All in all, I am very much in agreement with your interpretation. But you never did answer, is the slang usage of "beat" as tired, common outside America? I'm just curious now, you guys may very well have invented it for all I know.
"She opened strange doors that we'd never close again"
Also of interest is Aldous Huxley's book The Doors Of Perception, which I haven't read, but I think is about his initial experiments with mescaline. Doors of perception, "she opened strange doors." Just a little note regarding your earlier statements of strange doors being an entrance to other states of mind.
"She asked me to stay and I stole her room"
I think "room" is always a key term. I've never counted all of the Bowie songs in which "rooms" are referred to, but there are a lot of them. Rooms are small spaced floating in my tin-can even. I think "room" represents the mental landscape, and more specifically, mental isolation or alienation, whether it be literal social isolation, or non-physical isolation. Cocaine could change his mindstate, change his room. She asked him to stay, and when you ask someone to stay you usually don't mean permantly, but he stole the room because he wanted to stay in it forever, he couldn't handle going back to his old room once he knew there was an escape, but now, he's wanting to abandon this new room too.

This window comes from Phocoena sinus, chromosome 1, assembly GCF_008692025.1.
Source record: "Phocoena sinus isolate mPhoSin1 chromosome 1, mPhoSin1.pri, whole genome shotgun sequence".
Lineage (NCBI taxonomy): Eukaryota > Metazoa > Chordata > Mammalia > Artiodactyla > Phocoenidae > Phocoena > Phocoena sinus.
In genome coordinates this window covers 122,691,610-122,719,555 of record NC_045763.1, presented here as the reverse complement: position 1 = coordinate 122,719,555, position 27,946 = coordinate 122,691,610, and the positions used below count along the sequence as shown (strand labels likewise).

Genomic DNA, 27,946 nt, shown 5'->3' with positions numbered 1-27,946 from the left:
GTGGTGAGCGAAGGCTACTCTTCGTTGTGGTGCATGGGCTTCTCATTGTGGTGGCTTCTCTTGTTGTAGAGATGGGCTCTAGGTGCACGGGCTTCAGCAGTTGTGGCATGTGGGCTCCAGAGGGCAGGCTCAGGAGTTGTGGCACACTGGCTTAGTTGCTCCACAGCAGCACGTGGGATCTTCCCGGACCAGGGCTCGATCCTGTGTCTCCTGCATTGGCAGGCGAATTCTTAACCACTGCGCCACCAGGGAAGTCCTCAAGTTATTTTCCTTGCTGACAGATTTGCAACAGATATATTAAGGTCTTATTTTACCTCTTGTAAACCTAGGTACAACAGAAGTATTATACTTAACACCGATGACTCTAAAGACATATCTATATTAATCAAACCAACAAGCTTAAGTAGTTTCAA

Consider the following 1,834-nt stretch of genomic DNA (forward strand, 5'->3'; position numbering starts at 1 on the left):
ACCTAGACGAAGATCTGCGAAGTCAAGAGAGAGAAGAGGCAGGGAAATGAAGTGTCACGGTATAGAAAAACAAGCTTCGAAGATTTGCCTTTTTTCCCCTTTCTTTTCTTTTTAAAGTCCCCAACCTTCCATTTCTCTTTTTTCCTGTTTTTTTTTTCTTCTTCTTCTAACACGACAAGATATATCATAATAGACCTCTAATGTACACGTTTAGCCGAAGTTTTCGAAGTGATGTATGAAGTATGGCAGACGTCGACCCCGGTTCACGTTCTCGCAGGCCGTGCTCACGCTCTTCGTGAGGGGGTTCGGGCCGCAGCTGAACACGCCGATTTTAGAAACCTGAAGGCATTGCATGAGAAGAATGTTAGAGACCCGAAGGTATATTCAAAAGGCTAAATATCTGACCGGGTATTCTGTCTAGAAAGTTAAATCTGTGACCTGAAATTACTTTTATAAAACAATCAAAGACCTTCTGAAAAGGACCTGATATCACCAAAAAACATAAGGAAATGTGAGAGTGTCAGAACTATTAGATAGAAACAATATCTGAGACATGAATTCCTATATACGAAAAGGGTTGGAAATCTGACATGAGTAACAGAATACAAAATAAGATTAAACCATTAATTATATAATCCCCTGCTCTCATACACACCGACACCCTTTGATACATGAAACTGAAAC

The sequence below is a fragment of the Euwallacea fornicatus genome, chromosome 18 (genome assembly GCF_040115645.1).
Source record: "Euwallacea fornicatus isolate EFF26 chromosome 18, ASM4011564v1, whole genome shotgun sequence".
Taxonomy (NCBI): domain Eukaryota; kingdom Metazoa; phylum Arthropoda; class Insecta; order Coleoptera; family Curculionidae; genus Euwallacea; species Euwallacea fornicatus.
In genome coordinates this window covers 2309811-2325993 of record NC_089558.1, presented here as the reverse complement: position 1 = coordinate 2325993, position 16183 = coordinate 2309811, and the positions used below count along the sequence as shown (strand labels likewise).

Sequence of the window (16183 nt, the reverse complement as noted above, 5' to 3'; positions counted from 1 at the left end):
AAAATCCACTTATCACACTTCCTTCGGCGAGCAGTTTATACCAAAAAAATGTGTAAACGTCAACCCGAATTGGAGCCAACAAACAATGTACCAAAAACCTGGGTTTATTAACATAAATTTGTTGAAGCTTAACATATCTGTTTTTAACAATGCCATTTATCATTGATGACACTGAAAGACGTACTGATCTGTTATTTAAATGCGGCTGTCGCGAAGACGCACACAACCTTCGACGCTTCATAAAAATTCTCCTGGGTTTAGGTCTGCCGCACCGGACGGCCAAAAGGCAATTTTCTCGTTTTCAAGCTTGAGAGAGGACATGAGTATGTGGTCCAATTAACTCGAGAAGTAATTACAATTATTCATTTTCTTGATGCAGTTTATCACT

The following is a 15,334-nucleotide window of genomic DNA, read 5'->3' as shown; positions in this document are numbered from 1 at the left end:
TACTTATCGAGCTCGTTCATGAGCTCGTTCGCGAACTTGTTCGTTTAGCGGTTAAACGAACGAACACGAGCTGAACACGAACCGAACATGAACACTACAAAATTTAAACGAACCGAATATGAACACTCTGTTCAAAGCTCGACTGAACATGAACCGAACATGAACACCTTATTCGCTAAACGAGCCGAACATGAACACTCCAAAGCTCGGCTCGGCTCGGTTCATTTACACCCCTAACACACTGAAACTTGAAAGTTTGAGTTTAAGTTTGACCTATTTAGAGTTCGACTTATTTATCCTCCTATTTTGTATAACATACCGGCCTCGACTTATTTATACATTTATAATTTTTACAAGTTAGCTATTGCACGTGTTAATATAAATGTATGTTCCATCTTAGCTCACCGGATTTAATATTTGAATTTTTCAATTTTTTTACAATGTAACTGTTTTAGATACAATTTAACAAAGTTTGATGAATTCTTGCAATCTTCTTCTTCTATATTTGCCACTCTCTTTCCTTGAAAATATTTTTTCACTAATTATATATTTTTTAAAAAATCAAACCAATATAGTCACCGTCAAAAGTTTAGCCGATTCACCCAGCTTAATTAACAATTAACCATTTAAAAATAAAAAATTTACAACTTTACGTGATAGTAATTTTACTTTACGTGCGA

"She asked me to stay" could also be a subtle reference to the track Stay on Station to Station, and considering both tracks, this might suggest a connection in subject matter between the two songs.
I am Greta Garbo